Edited by Azizi Powell
This pancocojams post provides information about the Soweto Gospel Choir and showcases three examples of that choir performing the Zulu song "Eli".
This post also includes a description of Mbube music. However, I'm not sure if this is the correct musical categorization for the Song "Eli" and/or for most of the other Soweto Gospel Choir songs.
I'd appreciate information about the musical category for that song and other Soweto Gospel Choir songs.
The content of this post is presented for religious, cultural, and aesthetic purposes.
All copyrights remain with their owners.
Thanks to Soweto Gospel Choir for their musical legacy. Thanks to all those who are quoted in this post and thanks to the publishers of these videos on YouTube.
INFORMATION ABOUT SOWETO GOSPEL CHOIR
The Soweto Gospel Choir is made up of many remarkable voices and is accompanied by a four piece band and percussion. The choir sings traditional African music with earthy rhythms and rich harmonies. They also perform gospel music and contemporary music adding their own unique style. They perform in colorful costumes and use movement and dance to accent and energize their singing. They have performed around the world for diverse audiences from princes to orphans, and have celebrated with African leaders like Archbishop Desmond Tutu and President Nelson Mandela.
The Art Form
Singing and dancing has been traditional in South Africa from earliest times. Communities in South Africa used singing, dancing, chanting and drumming to educate youth, celebrate seasons, recall tribal history and honor leaders. When European settlers arrived in South Africa new cultures and religious traditions began to change traditional African customs. By the end of the early 20th century black South Africans began migrating to large cities where jobs in mining and manufacturing were plentiful. Music and dance from one’s homeland became even more important as South African people became separated from their families. Sharing traditionalmusic in a township or work place was an important way to remain connected to one’s ethnic roots. In 2002 the Soweto Gospel Choir was formed. The choir took its name from one of the largest townships outside the city of Johannesburg. The name, Soweto, is an acronym for (SOuth WEstern TOwnships) where South African people were required to move when the system of apartheid (separation) began. The choir’s rich harmonies, complex rhythms and spirited performances have won awards around the world"...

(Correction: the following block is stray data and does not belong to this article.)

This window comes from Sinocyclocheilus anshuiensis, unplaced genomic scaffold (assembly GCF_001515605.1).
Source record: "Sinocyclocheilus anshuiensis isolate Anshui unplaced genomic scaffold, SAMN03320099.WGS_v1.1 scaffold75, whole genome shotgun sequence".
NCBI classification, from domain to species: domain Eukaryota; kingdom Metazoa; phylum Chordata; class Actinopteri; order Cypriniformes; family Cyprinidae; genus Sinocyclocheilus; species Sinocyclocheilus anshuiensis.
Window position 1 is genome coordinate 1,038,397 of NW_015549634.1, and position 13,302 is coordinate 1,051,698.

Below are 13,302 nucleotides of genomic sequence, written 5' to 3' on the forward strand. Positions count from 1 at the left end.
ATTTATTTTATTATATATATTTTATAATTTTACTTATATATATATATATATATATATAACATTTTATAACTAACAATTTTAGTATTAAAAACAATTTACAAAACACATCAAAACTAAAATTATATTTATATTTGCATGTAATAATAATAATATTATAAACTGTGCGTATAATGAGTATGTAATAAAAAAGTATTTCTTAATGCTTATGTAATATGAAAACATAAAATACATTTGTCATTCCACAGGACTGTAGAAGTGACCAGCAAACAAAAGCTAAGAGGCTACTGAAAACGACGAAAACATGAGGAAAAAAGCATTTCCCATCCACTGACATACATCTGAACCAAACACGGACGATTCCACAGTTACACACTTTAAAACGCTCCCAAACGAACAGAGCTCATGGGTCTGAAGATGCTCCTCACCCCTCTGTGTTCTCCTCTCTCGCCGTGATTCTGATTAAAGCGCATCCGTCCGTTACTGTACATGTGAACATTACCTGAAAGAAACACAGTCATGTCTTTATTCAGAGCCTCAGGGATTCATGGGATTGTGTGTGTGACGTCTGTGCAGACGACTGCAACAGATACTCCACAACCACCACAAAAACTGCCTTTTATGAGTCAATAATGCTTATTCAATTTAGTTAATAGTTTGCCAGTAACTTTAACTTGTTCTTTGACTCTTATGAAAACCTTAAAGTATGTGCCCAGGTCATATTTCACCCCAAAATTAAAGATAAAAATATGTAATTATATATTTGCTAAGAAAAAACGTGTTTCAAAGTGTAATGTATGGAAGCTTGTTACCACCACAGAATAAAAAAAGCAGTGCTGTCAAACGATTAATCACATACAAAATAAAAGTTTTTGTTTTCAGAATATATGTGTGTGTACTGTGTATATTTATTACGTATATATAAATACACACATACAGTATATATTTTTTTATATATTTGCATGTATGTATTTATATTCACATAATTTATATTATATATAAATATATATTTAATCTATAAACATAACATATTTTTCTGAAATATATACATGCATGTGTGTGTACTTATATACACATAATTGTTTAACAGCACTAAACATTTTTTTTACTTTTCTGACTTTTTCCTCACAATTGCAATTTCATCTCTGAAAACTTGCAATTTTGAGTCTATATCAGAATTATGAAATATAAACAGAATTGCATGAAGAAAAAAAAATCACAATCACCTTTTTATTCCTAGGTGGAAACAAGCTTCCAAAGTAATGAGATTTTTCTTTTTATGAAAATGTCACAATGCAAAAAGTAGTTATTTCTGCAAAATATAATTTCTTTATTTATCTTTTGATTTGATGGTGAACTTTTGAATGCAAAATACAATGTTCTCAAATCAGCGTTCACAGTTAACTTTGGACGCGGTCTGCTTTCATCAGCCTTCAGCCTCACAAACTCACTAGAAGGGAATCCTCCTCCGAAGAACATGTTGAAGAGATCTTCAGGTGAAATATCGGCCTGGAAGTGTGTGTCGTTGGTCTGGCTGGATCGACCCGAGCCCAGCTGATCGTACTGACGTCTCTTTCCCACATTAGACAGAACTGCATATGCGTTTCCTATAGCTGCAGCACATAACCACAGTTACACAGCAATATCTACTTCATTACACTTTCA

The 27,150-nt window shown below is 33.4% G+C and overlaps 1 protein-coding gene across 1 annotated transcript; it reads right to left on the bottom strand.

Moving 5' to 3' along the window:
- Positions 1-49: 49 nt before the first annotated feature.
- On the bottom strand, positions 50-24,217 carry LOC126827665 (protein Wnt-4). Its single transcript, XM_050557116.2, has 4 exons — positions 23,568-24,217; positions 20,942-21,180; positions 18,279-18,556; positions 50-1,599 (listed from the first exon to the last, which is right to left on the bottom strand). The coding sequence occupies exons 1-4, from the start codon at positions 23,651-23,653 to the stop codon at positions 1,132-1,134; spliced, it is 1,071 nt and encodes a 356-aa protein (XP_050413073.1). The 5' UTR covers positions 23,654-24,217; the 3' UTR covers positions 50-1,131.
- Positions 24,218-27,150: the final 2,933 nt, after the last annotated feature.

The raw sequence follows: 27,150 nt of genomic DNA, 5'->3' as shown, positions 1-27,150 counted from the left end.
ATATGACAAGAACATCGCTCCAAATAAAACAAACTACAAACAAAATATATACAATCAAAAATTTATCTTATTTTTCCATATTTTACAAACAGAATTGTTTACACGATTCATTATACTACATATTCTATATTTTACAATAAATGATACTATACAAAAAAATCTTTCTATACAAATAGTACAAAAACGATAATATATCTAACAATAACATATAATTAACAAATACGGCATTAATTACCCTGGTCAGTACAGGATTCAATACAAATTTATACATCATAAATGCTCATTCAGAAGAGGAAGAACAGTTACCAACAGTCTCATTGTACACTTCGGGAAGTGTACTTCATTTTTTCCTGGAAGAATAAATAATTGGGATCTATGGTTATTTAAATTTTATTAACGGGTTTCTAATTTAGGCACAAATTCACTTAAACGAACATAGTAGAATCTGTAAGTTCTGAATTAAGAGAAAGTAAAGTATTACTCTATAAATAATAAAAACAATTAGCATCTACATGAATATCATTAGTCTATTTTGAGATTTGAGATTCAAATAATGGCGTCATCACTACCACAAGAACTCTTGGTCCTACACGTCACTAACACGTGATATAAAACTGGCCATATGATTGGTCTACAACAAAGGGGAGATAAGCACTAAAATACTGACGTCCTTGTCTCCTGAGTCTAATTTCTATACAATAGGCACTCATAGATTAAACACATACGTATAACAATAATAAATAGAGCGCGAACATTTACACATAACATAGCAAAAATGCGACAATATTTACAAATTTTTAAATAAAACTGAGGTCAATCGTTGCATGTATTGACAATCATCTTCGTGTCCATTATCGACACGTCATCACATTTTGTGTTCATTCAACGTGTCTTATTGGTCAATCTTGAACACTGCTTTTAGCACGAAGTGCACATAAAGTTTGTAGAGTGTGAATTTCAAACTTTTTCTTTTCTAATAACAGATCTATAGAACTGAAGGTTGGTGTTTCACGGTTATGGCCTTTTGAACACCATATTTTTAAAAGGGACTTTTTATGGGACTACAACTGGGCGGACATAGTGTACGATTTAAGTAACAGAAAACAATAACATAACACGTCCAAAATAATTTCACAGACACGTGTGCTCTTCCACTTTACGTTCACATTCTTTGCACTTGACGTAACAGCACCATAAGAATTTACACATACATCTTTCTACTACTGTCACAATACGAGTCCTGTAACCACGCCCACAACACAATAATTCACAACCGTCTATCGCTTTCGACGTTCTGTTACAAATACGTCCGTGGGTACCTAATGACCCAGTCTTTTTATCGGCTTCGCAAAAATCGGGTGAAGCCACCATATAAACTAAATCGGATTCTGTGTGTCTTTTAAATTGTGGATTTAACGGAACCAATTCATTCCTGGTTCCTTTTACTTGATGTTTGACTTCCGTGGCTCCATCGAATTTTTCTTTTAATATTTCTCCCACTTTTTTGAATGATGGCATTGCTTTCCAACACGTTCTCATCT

IS "MBUBE" SOWETO GOSPEL CHOIR'S STYLE OF MUSIC?
"Mbube is a form of South African vocal music, made famous by the South African group Ladysmith Black Mambazo. The word mbube means "lion" in Zulu. Traditionally performed a cappella, the members of the group are male although a few groups have a female singer. In this form, groups of voices singing homophonically in rhythmic unison are employed to create intricate harmonies and textures."
From http://kmuw.org/post/soweto-gospel-choir-grounded-music-south-africa The Soweto Gospel Choir – Grounded In The Music Of South Africa By CHRIS HEIM & JULIA HOLEN • MAR 27, 2014
....AN INTERVIEW WITH SOWETO GOSPEL CHOIR
Chris Heim spoke with members of the Soweto Gospel Choir at the start of their U.S. tour.
...You've recorded the song "Mbube (Wimoweh)", which is probably the most familiar South African song to Americans. As a vocal style, is "Mbube" also the proper word to describe Soweto Gospel Choir's sound?
[Response #1-woman's voice from sound file whose transcription isn't given on that page]
"Definitely. I think that song would describe what what Soweto Gospel Choir is about. Because that song really deals with the bass and the Soweto Gospel Choir's bass is really rich, you know.